The defense, which ranks third in the nation in points allowed, is one of the best the Buckeyes have fielded in their 10 seasons under coach Jim Tressel.
"I think this defense is extremely good," Heyward said. "If there was an award for the best defense, I think they would definitely give it to us. We have a lot of good players at various positions and we work well as one. It really shows on the field
"I have the utmost confidence in our guys. I know the way they study and work, and that leads me to believe in my guys."
But is it good enough and fast enough to contain Arkansas' offense and finally post a win over an SEC team? Seeing is believing, and no doubt, those in the Southeast won't believe it until they see it.
WHO GETS THE EDGE?
Arkansas rush offense vs. Ohio State rush defense: Most of the attention paid to Arkansas' offense is given to the passing game, but the Razorbacks have a bona-fide rushing threat in RB Knile Davis. A powerful sophomore, Davis has rushed for 1,183 yards and averaged 6.6 yards per carry. He also has breakaway speed and has scored on touchdown runs of 71, 70 and 62 yards. All five of his 100-yard rushing games have come in the second half of the season, and he exceeded 150 rushing yards in each of the last three games. Broderick Green and Ronnie Wingo are capable when Davis needs a rest. Ohio State is fourth in the nation in run defense. The Buckeyes have held 10 of 12 opponents to 120 or fewer rushing yards and have allowed just nine rushing touchdowns. LB Brian Rolle leads the Buckeyes with 70 tackles and 10 tackles for loss. Edge: Ohio State.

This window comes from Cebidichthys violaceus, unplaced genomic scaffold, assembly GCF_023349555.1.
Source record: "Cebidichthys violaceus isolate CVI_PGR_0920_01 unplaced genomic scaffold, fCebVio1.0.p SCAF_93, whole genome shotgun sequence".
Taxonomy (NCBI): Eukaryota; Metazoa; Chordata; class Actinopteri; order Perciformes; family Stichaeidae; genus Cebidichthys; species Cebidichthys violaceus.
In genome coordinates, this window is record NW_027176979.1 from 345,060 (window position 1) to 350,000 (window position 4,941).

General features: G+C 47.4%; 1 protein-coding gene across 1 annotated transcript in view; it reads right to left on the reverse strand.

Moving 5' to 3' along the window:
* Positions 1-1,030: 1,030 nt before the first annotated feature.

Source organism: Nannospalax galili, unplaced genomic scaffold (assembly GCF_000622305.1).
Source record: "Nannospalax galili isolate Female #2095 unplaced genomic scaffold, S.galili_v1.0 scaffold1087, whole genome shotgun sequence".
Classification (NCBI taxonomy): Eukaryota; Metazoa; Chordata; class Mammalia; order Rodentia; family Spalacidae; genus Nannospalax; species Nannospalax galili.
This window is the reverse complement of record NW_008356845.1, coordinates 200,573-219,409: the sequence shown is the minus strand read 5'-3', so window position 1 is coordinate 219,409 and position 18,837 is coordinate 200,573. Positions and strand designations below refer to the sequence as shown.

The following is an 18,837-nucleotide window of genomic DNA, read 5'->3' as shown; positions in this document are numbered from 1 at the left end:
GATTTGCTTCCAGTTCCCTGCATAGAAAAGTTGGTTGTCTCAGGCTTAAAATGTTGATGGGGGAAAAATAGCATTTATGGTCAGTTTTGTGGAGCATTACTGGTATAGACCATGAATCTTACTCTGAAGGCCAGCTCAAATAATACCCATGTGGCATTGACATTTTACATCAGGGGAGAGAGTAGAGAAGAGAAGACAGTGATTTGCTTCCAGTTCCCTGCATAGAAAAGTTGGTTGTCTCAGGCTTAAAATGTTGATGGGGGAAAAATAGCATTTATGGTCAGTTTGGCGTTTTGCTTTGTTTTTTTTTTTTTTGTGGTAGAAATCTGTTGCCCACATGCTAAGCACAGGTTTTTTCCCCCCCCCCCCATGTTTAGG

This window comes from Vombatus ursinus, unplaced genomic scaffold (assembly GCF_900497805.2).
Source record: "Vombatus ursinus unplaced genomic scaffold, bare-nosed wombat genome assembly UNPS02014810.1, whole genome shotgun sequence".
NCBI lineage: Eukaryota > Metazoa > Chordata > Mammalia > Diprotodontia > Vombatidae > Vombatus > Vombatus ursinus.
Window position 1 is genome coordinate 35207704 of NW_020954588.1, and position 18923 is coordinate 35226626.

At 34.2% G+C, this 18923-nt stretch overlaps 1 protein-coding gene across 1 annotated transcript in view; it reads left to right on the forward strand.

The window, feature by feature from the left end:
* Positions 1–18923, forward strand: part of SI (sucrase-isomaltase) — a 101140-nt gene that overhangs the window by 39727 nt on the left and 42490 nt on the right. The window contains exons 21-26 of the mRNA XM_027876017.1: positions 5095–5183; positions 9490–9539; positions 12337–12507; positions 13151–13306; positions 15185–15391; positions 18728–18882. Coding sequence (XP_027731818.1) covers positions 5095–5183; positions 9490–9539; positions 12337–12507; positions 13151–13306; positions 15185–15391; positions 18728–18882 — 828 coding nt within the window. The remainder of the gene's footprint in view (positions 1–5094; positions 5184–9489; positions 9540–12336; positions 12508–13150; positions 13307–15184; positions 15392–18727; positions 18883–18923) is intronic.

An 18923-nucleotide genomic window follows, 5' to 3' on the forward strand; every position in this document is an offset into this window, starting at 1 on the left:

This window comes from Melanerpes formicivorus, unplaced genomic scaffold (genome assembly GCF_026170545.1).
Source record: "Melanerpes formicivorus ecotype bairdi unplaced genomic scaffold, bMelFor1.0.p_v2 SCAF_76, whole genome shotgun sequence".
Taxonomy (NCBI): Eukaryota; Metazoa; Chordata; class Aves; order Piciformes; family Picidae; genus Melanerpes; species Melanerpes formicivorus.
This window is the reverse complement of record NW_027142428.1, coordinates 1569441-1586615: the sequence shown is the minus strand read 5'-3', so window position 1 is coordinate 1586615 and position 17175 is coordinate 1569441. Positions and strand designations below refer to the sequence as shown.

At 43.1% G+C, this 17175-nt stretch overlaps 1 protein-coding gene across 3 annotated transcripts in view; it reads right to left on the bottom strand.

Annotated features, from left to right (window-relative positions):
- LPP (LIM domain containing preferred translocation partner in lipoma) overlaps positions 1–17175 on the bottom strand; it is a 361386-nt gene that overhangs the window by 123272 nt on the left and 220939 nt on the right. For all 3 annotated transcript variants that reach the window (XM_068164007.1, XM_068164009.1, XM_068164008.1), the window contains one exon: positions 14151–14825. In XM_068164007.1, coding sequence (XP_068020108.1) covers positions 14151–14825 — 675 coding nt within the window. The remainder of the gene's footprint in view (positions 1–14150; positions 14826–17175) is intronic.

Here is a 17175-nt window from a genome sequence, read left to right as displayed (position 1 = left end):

Arkansas pass offense vs. Ohio State pass defense: Ryan Mallett is a hulking, cannon-armed quarterback who has passed for more than 300 yards in nine games this season. He is fifth in the nation in passing yards per game and has thrown for 30 touchdowns and 11 interceptions. He distributes the ball well, with six players having between 27 and 49 receptions. TE D.J. Williams is among the best in the nation at his position. The loss of star WR Greg Childs to injury was a setback, but receiver remains a position of strength. Jarius White, Joe Adams and Cobi Hamilton all average better than 16 yards per catch and have touchdowns that covered at least 85 yards. Ohio State has allowed 156.3 passing yards per game to rank fourth in the country. The Buckeyes have allowed just seven passing touchdowns and have grabbed 18 interceptions. CB Chimdi Chekwa and FS Jermale Hines are All-Big Ten selections. The Buckeyes have allowed fewer than 200 passing yards and have at least one interception in each of the past eight games. While the Hogs have allowed 24 sacks, Ohio State's pass rush has been feeble; the Buckeyes have just 18 sacks. Edge: Arkansas.